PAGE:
On the eve of his first visit to the United States as Egypt's president, Mohammed Morsi said he will demonstrate more independence from the U.S. in decision-making than his predecessor Hosni Mubarak and told Washington not to expect Egypt to live by its rules.
Morsi sent that message in an interview with the New York Times after a wave of violence erupted across the Muslim world over an amateur film produced in the U.S. that was deemed offensive to Islam and its Prophet Muhammed. The film raised news tensions between Washington and Egypt.
Morsi criticized U.S. dealings with the Arab world, saying it is not possible to judge Egyptian behaviour and decision-making by American cultural standards. He said Washington earned ill-will in the region in the past by backing dictators and taking "a very clear" biased approach against the Palestinians and for Israel.
"Successive American administrations essentially purchased with American taxpayer money the dislike, if not the hatred, of the peoples of the region," he told the paper in the interview published late Saturday, drawing a clear distinction between the American government and the American people.
Those administrations "have taken a very clear biased approach against something that [has] very strong emotional ties to the people of the region that is the issue of Palestine."
He stressed that unlike his predecessor, Mubarak, he will behave "according to the Egyptian people's choice and will, nothing else."
Praise for Obama
Morsi, who was sworn in on June 30 after the first democratic elections in Egypt's modern history, has not sharply departed from Mubarak's foreign policy path, particularly the long-standing alliance with the United States.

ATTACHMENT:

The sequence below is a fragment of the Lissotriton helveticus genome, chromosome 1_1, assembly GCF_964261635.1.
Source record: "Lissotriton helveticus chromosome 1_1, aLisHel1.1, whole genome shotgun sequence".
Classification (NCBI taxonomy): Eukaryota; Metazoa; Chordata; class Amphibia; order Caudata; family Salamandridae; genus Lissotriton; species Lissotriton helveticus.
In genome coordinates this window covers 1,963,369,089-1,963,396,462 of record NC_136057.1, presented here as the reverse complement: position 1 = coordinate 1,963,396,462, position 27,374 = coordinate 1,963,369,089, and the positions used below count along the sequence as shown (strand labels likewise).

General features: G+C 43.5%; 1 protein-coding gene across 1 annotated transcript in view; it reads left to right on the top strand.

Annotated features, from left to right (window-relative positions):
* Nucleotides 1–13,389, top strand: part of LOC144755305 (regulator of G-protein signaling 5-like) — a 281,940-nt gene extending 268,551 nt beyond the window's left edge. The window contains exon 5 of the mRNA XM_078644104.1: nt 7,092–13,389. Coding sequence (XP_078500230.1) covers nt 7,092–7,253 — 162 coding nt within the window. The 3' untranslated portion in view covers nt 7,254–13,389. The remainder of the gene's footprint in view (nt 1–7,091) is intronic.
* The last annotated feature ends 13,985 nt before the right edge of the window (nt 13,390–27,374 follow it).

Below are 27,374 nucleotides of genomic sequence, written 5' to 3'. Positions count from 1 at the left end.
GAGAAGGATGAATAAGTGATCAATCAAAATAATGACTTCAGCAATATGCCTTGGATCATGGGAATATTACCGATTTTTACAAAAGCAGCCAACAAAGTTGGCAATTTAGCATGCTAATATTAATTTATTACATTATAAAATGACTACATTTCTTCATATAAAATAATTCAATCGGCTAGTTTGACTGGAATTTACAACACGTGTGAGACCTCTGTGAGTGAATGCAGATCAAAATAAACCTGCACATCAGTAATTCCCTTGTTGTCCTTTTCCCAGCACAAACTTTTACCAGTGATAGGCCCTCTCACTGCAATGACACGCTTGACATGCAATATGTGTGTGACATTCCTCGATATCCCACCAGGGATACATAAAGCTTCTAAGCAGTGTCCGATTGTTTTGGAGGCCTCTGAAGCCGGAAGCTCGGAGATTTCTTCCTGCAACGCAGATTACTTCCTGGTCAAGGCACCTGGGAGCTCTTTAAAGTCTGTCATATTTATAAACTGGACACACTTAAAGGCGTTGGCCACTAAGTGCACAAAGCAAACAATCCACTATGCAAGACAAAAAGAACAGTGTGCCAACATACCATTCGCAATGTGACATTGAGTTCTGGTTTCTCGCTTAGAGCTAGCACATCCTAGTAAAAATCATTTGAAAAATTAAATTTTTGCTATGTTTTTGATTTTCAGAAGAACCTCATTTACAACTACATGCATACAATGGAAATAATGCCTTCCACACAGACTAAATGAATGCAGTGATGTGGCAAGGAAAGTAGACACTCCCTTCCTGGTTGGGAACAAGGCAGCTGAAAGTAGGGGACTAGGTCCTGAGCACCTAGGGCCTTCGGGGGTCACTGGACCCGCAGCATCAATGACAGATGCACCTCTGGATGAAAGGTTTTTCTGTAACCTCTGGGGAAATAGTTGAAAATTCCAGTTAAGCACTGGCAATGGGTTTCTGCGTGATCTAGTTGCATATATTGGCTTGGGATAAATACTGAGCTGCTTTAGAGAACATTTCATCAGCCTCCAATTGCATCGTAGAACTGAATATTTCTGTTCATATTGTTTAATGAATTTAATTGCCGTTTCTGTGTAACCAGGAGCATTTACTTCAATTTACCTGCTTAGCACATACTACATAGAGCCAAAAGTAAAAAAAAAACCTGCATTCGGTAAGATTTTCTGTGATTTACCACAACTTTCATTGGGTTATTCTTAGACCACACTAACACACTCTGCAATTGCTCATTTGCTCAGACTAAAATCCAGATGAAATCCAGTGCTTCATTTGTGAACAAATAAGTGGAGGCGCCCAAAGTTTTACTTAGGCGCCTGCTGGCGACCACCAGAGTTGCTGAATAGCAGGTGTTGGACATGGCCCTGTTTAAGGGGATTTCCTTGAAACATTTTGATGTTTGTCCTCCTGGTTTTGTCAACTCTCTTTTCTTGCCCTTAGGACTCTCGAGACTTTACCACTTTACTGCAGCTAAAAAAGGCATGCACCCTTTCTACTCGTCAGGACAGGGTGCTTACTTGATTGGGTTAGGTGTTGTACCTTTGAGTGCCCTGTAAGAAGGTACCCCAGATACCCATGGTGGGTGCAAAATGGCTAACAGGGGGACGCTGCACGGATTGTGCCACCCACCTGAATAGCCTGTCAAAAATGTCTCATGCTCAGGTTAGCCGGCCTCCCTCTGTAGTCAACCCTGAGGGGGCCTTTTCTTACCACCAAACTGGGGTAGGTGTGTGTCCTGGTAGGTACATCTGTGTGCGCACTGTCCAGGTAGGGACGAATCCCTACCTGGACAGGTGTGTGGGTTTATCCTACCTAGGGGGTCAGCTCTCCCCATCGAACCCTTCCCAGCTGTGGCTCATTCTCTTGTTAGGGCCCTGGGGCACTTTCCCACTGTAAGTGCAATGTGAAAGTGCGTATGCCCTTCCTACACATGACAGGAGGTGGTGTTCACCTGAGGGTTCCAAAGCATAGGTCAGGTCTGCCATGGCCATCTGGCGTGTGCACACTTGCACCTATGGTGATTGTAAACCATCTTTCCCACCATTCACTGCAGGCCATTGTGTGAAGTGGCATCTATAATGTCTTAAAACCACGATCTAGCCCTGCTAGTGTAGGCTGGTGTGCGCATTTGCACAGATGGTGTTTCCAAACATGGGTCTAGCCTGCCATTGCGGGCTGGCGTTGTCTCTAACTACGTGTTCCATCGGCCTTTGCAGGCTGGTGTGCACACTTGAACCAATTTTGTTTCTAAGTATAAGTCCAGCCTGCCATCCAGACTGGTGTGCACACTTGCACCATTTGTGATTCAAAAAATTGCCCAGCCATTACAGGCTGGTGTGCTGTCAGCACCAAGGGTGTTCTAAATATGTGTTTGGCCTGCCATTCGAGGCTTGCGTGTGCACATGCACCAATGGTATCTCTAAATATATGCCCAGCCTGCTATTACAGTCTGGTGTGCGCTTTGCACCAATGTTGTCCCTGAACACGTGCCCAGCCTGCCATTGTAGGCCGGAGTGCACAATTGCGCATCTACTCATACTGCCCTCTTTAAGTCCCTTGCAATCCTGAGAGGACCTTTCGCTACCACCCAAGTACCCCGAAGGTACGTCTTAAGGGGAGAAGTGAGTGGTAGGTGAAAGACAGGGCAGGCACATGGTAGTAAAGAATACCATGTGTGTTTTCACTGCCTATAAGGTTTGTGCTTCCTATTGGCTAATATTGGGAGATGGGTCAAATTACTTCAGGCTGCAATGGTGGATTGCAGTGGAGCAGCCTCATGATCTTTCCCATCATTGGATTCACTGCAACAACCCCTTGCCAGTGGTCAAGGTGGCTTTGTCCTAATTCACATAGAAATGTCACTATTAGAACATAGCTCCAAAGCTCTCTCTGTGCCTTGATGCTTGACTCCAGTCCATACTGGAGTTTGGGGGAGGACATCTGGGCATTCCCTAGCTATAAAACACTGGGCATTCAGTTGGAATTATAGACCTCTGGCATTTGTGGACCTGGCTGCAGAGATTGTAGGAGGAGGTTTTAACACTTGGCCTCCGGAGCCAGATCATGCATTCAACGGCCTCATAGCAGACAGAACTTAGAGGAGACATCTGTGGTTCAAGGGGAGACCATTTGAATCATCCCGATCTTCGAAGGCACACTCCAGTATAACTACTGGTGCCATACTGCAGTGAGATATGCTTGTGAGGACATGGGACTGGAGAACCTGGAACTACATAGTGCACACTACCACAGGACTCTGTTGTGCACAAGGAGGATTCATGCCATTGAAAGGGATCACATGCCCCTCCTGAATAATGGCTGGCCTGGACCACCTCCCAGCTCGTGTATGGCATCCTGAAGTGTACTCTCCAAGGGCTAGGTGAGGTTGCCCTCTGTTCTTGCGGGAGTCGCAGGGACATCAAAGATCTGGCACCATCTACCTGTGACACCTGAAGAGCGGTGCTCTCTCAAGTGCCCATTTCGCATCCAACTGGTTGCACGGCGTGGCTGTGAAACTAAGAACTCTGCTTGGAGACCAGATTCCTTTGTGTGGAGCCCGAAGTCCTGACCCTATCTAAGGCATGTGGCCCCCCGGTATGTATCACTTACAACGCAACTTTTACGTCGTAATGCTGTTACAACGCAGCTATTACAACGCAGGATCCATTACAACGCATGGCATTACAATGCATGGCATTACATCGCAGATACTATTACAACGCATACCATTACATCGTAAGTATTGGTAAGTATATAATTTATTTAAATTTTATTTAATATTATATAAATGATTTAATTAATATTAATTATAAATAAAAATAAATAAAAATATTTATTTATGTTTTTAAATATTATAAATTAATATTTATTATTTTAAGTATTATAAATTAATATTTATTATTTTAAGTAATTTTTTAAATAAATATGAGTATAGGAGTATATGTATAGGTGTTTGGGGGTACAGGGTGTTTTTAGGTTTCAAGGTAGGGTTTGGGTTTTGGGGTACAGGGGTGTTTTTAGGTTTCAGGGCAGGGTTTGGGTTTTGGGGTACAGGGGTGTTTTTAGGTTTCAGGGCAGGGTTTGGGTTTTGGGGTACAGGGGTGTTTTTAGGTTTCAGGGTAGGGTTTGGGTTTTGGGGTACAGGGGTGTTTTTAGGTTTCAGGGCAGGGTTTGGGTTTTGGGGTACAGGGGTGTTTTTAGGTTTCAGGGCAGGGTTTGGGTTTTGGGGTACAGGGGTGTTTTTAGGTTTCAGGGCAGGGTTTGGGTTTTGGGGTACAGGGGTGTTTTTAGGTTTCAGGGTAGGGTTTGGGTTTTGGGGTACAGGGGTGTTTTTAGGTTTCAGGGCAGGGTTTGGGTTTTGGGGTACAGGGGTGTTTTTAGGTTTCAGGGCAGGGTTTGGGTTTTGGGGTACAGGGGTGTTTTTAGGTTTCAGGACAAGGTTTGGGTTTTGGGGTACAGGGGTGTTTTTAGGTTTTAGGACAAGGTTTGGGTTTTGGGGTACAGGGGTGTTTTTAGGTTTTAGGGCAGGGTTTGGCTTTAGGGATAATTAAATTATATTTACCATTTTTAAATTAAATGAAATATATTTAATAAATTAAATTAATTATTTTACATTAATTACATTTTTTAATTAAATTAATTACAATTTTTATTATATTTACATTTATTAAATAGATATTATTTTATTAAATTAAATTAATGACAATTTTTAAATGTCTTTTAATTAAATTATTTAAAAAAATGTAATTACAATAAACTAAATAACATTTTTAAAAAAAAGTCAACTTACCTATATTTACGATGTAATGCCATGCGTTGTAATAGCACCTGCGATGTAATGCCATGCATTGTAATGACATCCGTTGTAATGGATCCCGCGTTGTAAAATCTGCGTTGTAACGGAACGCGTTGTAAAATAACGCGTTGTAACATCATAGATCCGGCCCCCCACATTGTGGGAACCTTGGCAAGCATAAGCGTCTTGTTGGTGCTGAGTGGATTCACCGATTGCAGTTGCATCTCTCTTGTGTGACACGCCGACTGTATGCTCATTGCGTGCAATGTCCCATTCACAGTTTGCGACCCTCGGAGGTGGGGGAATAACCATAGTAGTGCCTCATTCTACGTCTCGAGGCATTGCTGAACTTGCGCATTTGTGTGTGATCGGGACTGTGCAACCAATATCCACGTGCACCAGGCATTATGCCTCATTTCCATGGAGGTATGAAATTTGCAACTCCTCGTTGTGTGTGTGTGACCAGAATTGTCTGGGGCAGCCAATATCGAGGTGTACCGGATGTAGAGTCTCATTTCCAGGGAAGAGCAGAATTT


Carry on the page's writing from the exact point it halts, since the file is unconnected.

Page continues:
However there are differences and changes of focus. Morsi has been expected to distance himself from what many Egyptians saw as Mubarak's compliance with Washington's agenda in the Middle East, especially because his Muslim Brotherhood group has been a vocal critic of U.S. policy in the region and in the Muslim world.
In the interview, Morsi dismissed criticism that he responded too slowly when protesters managed to scale the walls of the heavily fortified U.S. Embassy in Cairo on September 11. The demonstrators replaced the American flag with a banner carrying the Islamic declaration of faith.
Morsi said he needed to deal with the situation "wisely" and took time to avoid a backlash from an angry but small crowd of protesters.
While he praised President Barack Obama for moving "decisively and quickly" to support Arab Spring uprisings against longtime authoritarian leaders, he said Arabs like Americans want to live "free in their own land, according to their customs and values, in a fair and democratic fashion."
To this end, Morsi urged the U.S. to live up to its commitments to support an independent Palestinian state.
Since taking office, Morsi, 61, has been immersed in largely foreign policy issues. He has strongly criticized the Syria regime for violently repressing the uprising there, tried to warm relations with the Palestinians, and has dealt with tensions between the Middle East and the West over the anti-Islam film.
Reflecting the tension with Washington over the protests, Obama was asked about Egypt a day after anti-U.S. protests broke out in Egypt on Sept. 11 and he said he does not consider it an ally or an enemy.
The Times asked Morsi if the U.S. was an ally, to which he replied with a laugh by saying: "That depends on your definition of ally."
But he quickly followed by saying he wants a real friendship with the U.S.
"I think what I am trying seriously [is to] look into the future and to see that we are real friends."